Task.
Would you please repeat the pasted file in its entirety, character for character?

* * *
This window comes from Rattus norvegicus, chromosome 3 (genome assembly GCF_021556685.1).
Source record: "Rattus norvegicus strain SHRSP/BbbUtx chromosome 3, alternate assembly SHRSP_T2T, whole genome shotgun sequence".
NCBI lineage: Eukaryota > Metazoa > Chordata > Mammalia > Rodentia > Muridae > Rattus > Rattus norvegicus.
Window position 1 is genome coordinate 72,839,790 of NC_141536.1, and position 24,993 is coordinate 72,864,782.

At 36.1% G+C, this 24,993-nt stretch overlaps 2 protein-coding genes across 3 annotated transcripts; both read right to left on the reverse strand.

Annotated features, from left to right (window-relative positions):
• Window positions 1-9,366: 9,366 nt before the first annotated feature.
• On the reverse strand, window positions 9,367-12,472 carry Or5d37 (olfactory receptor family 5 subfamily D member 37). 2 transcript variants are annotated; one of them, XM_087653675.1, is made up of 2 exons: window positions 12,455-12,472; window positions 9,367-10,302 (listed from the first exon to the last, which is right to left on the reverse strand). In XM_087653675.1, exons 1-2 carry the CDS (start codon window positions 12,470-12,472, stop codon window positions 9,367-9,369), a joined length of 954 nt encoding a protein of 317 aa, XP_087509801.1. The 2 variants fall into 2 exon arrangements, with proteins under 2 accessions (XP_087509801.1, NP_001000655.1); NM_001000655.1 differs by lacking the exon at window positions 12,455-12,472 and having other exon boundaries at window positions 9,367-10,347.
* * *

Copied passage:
This window comes from Rattus norvegicus, chromosome 3 (genome assembly GCF_021556685.1).
Source record: "Rattus norvegicus strain SHRSP/BbbUtx chromosome 3, alternate assembly SHRSP_T2T, whole genome shotgun sequence".
NCBI lineage: Eukaryota > Metazoa > Chordata > Mammalia > Rodentia > Muridae > Rattus > Rattus norvegicus.
Window position 1 is genome coordinate 72,839,790 of NC_141536.1, and position 24,993 is coordinate 72,864,782.

At 36.1% G+C, this 24,993-nt stretch overlaps 2 protein-coding genes across 3 annotated transcripts; both read right to left on the reverse strand.

Annotated features, from left to right (window-relative positions):
• Window positions 1-9,366: 9,366 nt before the first annotated feature.
• On the reverse strand, window positions 9,367-12,472 carry Or5d37 (olfactory receptor family 5 subfamily D member 37). 2 transcript variants are annotated; one of them, XM_087653675.1, is made up of 2 exons: window positions 12,455-12,472; window positions 9,367-10,302 (listed from the first exon to the last, which is right to left on the reverse strand). In XM_087653675.1, exons 1-2 carry the CDS (start codon window positions 12,470-12,472, stop codon window positions 9,367-9,369), a joined length of 954 nt encoding a protein of 317 aa, XP_087509801.1. The 2 variants fall into 2 exon arrangements, with proteins under 2 accessions (XP_087509801.1, NP_001000655.1); NM_001000655.1 differs by lacking the exon at window positions 12,455-12,472 and having other exon boundaries at window positions 9,367-10,347.